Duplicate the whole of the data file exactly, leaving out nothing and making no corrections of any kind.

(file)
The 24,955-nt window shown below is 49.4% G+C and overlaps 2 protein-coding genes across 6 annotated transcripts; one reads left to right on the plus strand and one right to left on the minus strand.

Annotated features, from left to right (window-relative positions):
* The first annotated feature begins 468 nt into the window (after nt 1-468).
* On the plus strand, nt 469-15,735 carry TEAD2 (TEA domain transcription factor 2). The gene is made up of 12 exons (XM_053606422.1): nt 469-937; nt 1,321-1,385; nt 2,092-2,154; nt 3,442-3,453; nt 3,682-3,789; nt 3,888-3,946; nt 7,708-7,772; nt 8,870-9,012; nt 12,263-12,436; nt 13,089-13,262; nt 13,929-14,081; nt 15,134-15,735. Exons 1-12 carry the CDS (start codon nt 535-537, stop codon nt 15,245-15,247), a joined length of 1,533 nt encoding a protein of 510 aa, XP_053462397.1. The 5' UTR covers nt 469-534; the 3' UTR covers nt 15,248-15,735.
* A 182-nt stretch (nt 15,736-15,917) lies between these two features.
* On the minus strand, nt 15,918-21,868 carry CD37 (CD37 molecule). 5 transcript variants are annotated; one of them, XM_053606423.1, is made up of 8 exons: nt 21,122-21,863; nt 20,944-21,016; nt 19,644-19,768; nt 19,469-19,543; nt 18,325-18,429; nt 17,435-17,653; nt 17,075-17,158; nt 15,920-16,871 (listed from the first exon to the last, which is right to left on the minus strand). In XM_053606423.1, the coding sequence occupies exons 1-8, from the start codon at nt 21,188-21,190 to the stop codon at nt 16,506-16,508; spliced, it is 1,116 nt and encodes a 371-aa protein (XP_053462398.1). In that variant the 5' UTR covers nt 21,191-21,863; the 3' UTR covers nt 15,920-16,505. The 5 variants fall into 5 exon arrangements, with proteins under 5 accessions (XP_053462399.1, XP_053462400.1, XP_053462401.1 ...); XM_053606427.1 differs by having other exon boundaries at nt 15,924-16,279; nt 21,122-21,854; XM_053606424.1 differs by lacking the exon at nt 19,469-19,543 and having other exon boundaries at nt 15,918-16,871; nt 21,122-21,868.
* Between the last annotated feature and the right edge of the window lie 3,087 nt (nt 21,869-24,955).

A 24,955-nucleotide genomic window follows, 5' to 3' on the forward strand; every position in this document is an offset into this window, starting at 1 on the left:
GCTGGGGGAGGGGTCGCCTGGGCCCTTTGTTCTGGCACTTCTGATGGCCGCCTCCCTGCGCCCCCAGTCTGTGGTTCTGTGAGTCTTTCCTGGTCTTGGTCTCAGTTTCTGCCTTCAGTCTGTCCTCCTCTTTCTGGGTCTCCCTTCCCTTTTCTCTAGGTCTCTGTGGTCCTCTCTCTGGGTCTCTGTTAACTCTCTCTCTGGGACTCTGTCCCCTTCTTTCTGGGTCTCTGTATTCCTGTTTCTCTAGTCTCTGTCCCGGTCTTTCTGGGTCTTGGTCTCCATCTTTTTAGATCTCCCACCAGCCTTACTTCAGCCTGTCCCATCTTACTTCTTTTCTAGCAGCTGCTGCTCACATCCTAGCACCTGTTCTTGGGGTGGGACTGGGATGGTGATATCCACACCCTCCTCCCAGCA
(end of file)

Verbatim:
The 24,955-nt window shown below is 49.4% G+C and overlaps 2 protein-coding genes across 6 annotated transcripts; one reads left to right on the plus strand and one right to left on the minus strand.

Annotated features, from left to right (window-relative positions):
* The first annotated feature begins 468 nt into the window (after nt 1-468).
* On the plus strand, nt 469-15,735 carry TEAD2 (TEA domain transcription factor 2). The gene is made up of 12 exons (XM_053606422.1): nt 469-937; nt 1,321-1,385; nt 2,092-2,154; nt 3,442-3,453; nt 3,682-3,789; nt 3,888-3,946; nt 7,708-7,772; nt 8,870-9,012; nt 12,263-12,436; nt 13,089-13,262; nt 13,929-14,081; nt 15,134-15,735. Exons 1-12 carry the CDS (start codon nt 535-537, stop codon nt 15,245-15,247), a joined length of 1,533 nt encoding a protein of 510 aa, XP_053462397.1. The 5' UTR covers nt 469-534; the 3' UTR covers nt 15,248-15,735.
* A 182-nt stretch (nt 15,736-15,917) lies between these two features.
* On the minus strand, nt 15,918-21,868 carry CD37 (CD37 molecule). 5 transcript variants are annotated; one of them, XM_053606423.1, is made up of 8 exons: nt 21,122-21,863; nt 20,944-21,016; nt 19,644-19,768; nt 19,469-19,543; nt 18,325-18,429; nt 17,435-17,653; nt 17,075-17,158; nt 15,920-16,871 (listed from the first exon to the last, which is right to left on the minus strand). In XM_053606423.1, the coding sequence occupies exons 1-8, from the start codon at nt 21,188-21,190 to the stop codon at nt 16,506-16,508; spliced, it is 1,116 nt and encodes a 371-aa protein (XP_053462398.1). In that variant the 5' UTR covers nt 21,191-21,863; the 3' UTR covers nt 15,920-16,505. The 5 variants fall into 5 exon arrangements, with proteins under 5 accessions (XP_053462399.1, XP_053462400.1, XP_053462401.1 ...); XM_053606427.1 differs by having other exon boundaries at nt 15,924-16,279; nt 21,122-21,854; XM_053606424.1 differs by lacking the exon at nt 19,469-19,543 and having other exon boundaries at nt 15,918-16,871; nt 21,122-21,868.
* Between the last annotated feature and the right edge of the window lie 3,087 nt (nt 21,869-24,955).

A 24,955-nucleotide genomic window follows, 5' to 3' on the forward strand; every position in this document is an offset into this window, starting at 1 on the left:
GCTGGGGGAGGGGTCGCCTGGGCCCTTTGTTCTGGCACTTCTGATGGCCGCCTCCCTGCGCCCCCAGTCTGTGGTTCTGTGAGTCTTTCCTGGTCTTGGTCTCAGTTTCTGCCTTCAGTCTGTCCTCCTCTTTCTGGGTCTCCCTTCCCTTTTCTCTAGGTCTCTGTGGTCCTCTCTCTGGGTCTCTGTTAACTCTCTCTCTGGGACTCTGTCCCCTTCTTTCTGGGTCTCTGTATTCCTGTTTCTCTAGTCTCTGTCCCGGTCTTTCTGGGTCTTGGTCTCCATCTTTTTAGATCTCCCACCAGCCTTACTTCAGCCTGTCCCATCTTACTTCTTTTCTAGCAGCTGCTGCTCACATCCTAGCACCTGTTCTTGGGGTGGGACTGGGATGGTGATATCCACACCCTCCTCCCAGCA